Friday, July 29, 2011
"Political Revolution, Then and Now"
As I watch the news today and see that Speaker of the House, John Boehner, is having difficulty whipping up support for the latest Republican Debt Ceiling proposal, I am reminded of that first Congress that 235 years ago authored our Declaration of Independence. The members of that Congress were also strongly divided over what course our nation was to take.
Speaker Boehner's difficulty is with those 87 Tea Party Republicans who are revolutionary in their attitude regarding raising taxes and in insisting that controls on spending be imposed through a balanced budget amendment. The current crisis is not unlike the one that was brewing in that first congregation so long ago. That early congress was strongly divided over the proposal to break away from Britain. While all of them had strong concerns about British policy with the colonies, many of them believed that King George should be given more time in hopes that the monarchy would back off of policies with which the colonies cried grievance. In point of fact, several letters had already been forwarded to Britain and had been ignored and scorned at. Still, somewhat more than half of congressional attendees were opposed to declaring Independence. Many weeks passed, with the harshest of words exchanged before consensus was reached to publish those marvelous Jefferson words.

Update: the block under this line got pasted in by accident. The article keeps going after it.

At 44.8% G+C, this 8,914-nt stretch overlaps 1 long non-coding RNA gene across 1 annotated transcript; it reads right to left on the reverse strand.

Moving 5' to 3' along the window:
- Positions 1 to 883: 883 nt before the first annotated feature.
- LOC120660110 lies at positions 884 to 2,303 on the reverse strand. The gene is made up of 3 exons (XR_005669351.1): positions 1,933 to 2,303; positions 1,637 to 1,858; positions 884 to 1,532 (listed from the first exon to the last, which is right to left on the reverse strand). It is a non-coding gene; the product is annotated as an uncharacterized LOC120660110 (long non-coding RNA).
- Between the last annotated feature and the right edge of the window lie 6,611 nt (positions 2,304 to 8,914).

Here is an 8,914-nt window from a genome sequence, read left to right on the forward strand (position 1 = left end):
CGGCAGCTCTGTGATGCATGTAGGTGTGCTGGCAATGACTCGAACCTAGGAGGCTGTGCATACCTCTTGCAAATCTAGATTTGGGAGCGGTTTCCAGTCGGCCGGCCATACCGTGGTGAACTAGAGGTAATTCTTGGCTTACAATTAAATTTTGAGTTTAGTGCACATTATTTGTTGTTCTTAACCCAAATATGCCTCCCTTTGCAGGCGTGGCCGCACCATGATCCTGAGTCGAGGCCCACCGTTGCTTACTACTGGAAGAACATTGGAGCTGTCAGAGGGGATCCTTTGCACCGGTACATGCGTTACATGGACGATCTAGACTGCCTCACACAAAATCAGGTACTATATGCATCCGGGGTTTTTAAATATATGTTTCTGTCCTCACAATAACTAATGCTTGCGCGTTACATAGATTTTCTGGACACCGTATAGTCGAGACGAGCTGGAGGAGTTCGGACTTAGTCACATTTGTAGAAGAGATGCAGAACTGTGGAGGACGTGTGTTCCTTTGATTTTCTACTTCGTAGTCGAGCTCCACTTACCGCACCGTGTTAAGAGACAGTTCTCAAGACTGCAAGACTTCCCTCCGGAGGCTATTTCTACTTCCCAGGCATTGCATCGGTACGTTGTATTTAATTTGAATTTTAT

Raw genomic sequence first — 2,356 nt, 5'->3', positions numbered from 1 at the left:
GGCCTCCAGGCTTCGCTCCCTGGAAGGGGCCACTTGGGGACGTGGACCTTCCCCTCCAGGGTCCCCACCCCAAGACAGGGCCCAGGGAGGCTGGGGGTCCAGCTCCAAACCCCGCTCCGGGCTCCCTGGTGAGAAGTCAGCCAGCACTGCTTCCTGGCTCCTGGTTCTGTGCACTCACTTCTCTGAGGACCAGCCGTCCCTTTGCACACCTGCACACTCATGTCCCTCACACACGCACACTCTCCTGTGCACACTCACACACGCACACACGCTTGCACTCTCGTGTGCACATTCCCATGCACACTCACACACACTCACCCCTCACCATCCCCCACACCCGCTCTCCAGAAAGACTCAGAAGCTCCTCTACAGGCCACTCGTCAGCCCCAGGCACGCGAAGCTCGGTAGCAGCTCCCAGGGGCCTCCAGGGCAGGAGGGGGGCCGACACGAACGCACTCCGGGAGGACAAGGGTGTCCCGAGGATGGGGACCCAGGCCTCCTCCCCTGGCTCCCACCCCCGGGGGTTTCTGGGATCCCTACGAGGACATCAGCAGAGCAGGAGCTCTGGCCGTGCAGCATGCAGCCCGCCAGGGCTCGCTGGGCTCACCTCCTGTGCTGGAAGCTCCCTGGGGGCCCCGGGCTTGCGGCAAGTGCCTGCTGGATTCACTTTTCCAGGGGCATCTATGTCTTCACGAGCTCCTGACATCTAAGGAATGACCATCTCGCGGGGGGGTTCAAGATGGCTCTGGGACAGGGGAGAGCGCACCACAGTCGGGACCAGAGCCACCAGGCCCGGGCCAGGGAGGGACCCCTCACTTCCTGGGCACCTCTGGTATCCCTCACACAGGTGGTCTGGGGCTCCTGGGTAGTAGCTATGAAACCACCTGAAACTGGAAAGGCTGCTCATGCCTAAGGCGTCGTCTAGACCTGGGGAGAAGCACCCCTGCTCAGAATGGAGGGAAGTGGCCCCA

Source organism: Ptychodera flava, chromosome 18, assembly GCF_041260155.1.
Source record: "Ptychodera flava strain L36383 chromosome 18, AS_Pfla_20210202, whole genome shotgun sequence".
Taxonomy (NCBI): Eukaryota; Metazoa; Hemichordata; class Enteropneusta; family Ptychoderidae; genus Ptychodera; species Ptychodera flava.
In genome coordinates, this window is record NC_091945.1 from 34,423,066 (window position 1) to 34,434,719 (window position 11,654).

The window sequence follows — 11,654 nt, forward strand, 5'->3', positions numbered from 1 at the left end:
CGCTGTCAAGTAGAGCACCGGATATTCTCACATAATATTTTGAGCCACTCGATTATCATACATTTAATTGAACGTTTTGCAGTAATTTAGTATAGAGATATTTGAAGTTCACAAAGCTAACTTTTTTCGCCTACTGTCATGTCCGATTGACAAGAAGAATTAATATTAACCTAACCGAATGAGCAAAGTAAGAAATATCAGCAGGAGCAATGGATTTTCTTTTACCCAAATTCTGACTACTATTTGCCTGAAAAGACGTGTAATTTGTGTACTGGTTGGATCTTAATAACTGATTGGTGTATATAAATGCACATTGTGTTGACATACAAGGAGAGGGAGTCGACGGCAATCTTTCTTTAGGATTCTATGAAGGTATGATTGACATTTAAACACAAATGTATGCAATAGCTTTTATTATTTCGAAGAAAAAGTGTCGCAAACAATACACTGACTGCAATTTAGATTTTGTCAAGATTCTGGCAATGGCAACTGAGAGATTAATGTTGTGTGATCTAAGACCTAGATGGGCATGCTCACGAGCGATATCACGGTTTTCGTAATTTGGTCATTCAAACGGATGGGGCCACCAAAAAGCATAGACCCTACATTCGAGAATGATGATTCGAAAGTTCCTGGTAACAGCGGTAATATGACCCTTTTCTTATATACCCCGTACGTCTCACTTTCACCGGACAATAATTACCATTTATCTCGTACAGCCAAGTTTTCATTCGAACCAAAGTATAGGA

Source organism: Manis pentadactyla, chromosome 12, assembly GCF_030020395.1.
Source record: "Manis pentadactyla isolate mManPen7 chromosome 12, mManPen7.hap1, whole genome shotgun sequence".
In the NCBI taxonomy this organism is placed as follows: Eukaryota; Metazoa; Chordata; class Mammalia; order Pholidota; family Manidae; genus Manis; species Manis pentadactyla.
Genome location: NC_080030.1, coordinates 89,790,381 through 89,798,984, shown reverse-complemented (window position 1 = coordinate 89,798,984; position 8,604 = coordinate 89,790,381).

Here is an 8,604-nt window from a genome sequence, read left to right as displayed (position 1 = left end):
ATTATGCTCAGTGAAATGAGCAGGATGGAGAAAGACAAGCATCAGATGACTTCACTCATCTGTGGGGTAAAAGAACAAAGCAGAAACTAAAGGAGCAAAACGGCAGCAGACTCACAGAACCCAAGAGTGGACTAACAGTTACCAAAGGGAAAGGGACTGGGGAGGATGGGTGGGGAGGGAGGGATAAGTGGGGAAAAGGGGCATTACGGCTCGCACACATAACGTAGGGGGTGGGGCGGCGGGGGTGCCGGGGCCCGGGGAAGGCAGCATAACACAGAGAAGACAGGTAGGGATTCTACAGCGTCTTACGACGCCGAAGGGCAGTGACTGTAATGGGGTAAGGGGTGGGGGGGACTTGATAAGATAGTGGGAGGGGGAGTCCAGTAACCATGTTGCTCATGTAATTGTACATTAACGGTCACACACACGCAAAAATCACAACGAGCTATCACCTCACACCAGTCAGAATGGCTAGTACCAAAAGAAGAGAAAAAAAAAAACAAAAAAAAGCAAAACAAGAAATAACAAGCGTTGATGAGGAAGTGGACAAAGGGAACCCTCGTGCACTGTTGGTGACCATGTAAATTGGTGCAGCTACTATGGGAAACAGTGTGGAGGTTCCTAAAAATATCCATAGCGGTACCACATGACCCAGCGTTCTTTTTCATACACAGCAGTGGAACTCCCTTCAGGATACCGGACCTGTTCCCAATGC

In an age of common political skepticism, where it is thought that all politicians are without courage or principle, I have great admiration for those 87 Tea Party legislators who are trying mightily to stick to their guns and to keep their promises to their constituents. These revolutionaries know that Boehner's proposal will do nothing to stop the explosive growth in government spending. Even the Ryan plan, which sent the Washington establishment into snit fits, does not bring the budget into balance; it only slows the explosive growth. These Tea Party patriots have stood tall in the face of ridicule from all sides; liberal Democrats as well as legislators like John McCain who demeaned their intent on the floor of the Senate yesterday. McCain and the other establishment legislators, already corrupted by far too many years in Washington, just cannot understand.
Knowing Washington, my best guess is that some form of compromise will eventually be arrived at. When "the deal" is done I will be sad and a little less hopeful that we Americans are brave enough to face up to our problems. But, for now, I am awed by the courage of a small band of patriots who stood up to the big spending liberals and the corrupted souls of old world Republicans who sold their soul to special interests and to half a nation of "takers" who refuse to recognize that the gravy train has run off the track.